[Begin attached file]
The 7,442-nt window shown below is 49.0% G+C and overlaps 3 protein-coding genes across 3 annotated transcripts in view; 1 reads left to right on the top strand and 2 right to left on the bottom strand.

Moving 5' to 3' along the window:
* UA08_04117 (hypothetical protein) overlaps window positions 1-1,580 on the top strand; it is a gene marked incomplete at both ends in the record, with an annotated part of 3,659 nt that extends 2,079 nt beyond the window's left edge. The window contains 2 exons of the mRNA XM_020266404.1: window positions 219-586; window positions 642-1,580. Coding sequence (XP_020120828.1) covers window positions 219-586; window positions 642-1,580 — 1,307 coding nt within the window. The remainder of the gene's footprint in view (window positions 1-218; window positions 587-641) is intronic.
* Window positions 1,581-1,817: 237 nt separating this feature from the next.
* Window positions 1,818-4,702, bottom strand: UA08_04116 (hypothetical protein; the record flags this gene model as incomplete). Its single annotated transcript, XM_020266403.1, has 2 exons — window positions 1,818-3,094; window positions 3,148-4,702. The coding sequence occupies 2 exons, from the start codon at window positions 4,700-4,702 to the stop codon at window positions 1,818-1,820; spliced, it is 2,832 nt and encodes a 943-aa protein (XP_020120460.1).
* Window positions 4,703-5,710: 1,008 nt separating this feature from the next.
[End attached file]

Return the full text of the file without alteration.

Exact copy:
The 7,442-nt window shown below is 49.0% G+C and overlaps 3 protein-coding genes across 3 annotated transcripts in view; 1 reads left to right on the top strand and 2 right to left on the bottom strand.

Moving 5' to 3' along the window:
* UA08_04117 (hypothetical protein) overlaps window positions 1-1,580 on the top strand; it is a gene marked incomplete at both ends in the record, with an annotated part of 3,659 nt that extends 2,079 nt beyond the window's left edge. The window contains 2 exons of the mRNA XM_020266404.1: window positions 219-586; window positions 642-1,580. Coding sequence (XP_020120828.1) covers window positions 219-586; window positions 642-1,580 — 1,307 coding nt within the window. The remainder of the gene's footprint in view (window positions 1-218; window positions 587-641) is intronic.
* Window positions 1,581-1,817: 237 nt separating this feature from the next.
* Window positions 1,818-4,702, bottom strand: UA08_04116 (hypothetical protein; the record flags this gene model as incomplete). Its single annotated transcript, XM_020266403.1, has 2 exons — window positions 1,818-3,094; window positions 3,148-4,702. The coding sequence occupies 2 exons, from the start codon at window positions 4,700-4,702 to the stop codon at window positions 1,818-1,820; spliced, it is 2,832 nt and encodes a 943-aa protein (XP_020120460.1).
* Window positions 4,703-5,710: 1,008 nt separating this feature from the next.